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Clare, Solicitor
Category: Law
Satisfied Customers: 35047
Experience:  I have been a solicitor in High Street Practice since 1985 with a wide general experience.
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My mother is being threatened by a solicitor that if she doesn't

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My mother is being threatened by a solicitor that if she doesn't pay £15,000 in settlement of a £24,000 claim then a charge will be taken out on her home with 8% interest applied to the full £24,000 until the property is sold and the bill settled. The home is jointly owned with my father. They have a very small mortgage still outstanding (circa. £20,000) and the property is worth approximately £350,000. My mother is 79 and my father 76. My parents have recently made a Will and changed the status of their ownership to tenants in common rather than joint tenants. The question is - does the tenancy status effect someone's ability to charge the property? i.e. if they reverted to joint tenants could my father block the charge given his legal entitlement to my mother's share of the property? This is causing my parents extreme distress.
Thank you for your question.
My name is Clare
I will do my best to help you but I need some further information first.
What is the claim for?
Customer: replied 3 years ago.

This is where it gets a little complicated. I will try to be brief.

In 2006 my ex partner lent £25,000 directly to my brother - my brother and I were going into business and my brother used the money to buy shares in the company.

In 2010 my ex-partner threatened me with legal action to force the sale of our jointly owned property and recovery of the £25,000 lent to my brother. I was recovering from heart surgery and was unable to contest it so I signed a consent order to pay the £25,000 and sell the house. The business went bust and I was unemployed and unwell. I was unable to comply with the consent order to pay the £25,000 so my mother paid it for me. The house subsequently sold and that was that.

In January 2013 as a result of the business closure I was declared bankrupt. In the meantime I had recovered from illness and found a new job and was paid a bonus. In August and October 2012 prior to being made redundant I paid that bonus of £24,000 back to my mother. My mother had originally borrowed the money from her siblings, one of whom was her brother who was now dying of cancer. I felt morally obligated to repay my mother at the earliest opportunity which I did. I declared this to the Official Receiver in the bankruptcy questionnaire. The next thing I know I am being threatened with a bankruptcy restrictions order unless the money is repaid. I didn't have it but in any event didn't think is was fair to have to pay it since it was originally paid under a consent order with the court and the original debt was actually my rogue brothers anyway. I received a 4 year BRO and they then started to chase by mother for the £24,000. In their last 'without prejudice' letter they gave her until next week to accept a £15,000 settlement or they will seek a charge on the house at 8% interest....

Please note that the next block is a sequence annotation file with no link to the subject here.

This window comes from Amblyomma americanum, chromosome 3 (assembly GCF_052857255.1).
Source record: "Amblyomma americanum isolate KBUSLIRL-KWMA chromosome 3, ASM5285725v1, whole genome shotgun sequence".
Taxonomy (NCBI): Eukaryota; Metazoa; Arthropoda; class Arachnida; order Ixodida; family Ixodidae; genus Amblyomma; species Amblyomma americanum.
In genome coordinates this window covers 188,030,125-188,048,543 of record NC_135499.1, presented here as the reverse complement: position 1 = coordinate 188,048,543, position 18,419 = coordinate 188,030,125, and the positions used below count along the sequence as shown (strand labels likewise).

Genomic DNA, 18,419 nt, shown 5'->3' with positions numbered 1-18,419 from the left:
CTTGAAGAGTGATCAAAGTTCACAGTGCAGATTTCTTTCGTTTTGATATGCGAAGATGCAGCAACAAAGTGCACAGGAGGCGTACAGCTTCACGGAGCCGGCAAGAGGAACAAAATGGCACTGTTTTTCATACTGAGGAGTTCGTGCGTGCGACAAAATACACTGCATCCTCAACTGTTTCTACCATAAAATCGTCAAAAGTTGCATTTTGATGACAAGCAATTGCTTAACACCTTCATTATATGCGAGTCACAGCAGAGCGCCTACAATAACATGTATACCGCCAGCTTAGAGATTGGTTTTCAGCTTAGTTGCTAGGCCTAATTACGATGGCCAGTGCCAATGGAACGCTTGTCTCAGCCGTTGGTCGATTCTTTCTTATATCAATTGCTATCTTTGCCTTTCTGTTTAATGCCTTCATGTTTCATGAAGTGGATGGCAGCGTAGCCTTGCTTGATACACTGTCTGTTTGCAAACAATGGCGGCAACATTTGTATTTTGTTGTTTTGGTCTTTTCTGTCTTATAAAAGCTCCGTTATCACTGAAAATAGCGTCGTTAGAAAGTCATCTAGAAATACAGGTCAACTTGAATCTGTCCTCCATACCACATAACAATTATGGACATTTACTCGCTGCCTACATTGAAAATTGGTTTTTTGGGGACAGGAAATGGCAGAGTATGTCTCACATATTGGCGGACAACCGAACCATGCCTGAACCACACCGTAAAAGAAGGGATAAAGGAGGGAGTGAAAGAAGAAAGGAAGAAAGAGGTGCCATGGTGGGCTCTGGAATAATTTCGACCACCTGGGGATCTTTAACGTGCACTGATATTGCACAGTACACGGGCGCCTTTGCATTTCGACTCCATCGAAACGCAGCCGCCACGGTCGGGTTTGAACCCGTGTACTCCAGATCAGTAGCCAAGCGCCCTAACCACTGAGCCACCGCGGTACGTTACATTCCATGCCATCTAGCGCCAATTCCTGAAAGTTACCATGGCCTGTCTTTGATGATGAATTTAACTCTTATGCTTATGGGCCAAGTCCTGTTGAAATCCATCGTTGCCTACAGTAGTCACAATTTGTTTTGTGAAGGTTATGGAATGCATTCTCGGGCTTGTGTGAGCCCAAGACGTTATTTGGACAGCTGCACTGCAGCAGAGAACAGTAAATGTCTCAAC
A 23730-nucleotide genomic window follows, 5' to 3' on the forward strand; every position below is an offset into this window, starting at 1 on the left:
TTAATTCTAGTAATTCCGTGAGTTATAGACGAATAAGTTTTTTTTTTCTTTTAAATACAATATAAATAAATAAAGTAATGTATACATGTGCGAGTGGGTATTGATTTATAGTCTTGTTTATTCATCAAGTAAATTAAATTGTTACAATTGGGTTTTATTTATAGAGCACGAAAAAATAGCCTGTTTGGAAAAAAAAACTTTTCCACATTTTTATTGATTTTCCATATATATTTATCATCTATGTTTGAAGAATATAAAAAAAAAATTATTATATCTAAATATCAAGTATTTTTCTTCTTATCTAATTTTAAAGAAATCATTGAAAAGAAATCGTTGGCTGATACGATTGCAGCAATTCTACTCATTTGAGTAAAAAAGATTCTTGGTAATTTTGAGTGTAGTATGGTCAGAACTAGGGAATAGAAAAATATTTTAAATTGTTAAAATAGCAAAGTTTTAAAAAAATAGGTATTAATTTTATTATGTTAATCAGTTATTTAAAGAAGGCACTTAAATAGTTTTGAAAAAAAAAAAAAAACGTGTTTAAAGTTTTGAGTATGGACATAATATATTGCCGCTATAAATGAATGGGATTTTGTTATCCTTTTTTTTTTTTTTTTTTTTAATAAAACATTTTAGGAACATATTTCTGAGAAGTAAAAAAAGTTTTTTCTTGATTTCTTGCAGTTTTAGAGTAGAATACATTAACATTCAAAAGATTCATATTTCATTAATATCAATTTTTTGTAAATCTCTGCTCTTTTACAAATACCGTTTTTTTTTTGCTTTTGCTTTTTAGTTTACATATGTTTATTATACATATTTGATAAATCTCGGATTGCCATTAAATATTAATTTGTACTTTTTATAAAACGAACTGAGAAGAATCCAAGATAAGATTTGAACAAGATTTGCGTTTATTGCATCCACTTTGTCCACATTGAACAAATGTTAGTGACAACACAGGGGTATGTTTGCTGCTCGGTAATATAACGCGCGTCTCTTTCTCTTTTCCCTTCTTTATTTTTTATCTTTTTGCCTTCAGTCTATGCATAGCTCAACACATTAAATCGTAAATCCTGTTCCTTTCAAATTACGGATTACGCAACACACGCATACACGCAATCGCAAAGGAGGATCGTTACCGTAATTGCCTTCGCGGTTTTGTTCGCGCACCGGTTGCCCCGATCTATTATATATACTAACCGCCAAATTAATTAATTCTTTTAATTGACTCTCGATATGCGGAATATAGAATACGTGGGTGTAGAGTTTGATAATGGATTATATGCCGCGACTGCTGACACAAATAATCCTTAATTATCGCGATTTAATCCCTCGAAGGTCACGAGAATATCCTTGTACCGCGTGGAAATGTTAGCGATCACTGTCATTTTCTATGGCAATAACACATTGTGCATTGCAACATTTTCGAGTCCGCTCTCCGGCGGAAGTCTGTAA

For clarity - you went bankrupt soon after repaying your mother is that correct?
Customer: replied 3 years ago.

Yes - paid my mother in August (£18k) and October 2012 (£6k)and was declared bankrupt in January 2013. The bankruptcy followed a court case brought by Grant Thornton which I fully expected to win. The judgement hearing was on 17 August 2013 - after the £18k payment but before the £6k payment. I appreciate the technicalities but my mother was a wholly innocent party to this having helped me comply with the earlier consent order. I was punished with a 4 year BRO for being unable to repay them the money and now they want two bites of the cherry by recovering the money from my mother.

I am sorry but the the Charge can still be taken out (in the form of a Restriction) but will "bite" against your mother's share of the property alone - and there is more than enough there to cover the debt.
I am afraid that the BRO is a punishment for perceived bad behaviour - the money is being recovered to repay your debts in the proper order.
I am sorry - I know that this is not the news that you wanted - but legally they can indeed pursue your mother in this way
Please ask if you need further details
Customer: replied 3 years ago.

Please confirm then that the status of the 'tenancy' of the ownership of the property (tenants in common v joint tenants) would make no difference? It is a sad world indeed when what is morally correct is perceived to be bad behaviour....!

Given the equity in the property then the basis on which your parents hold the property is of no real relevance
Clare and other Law Specialists are ready to help you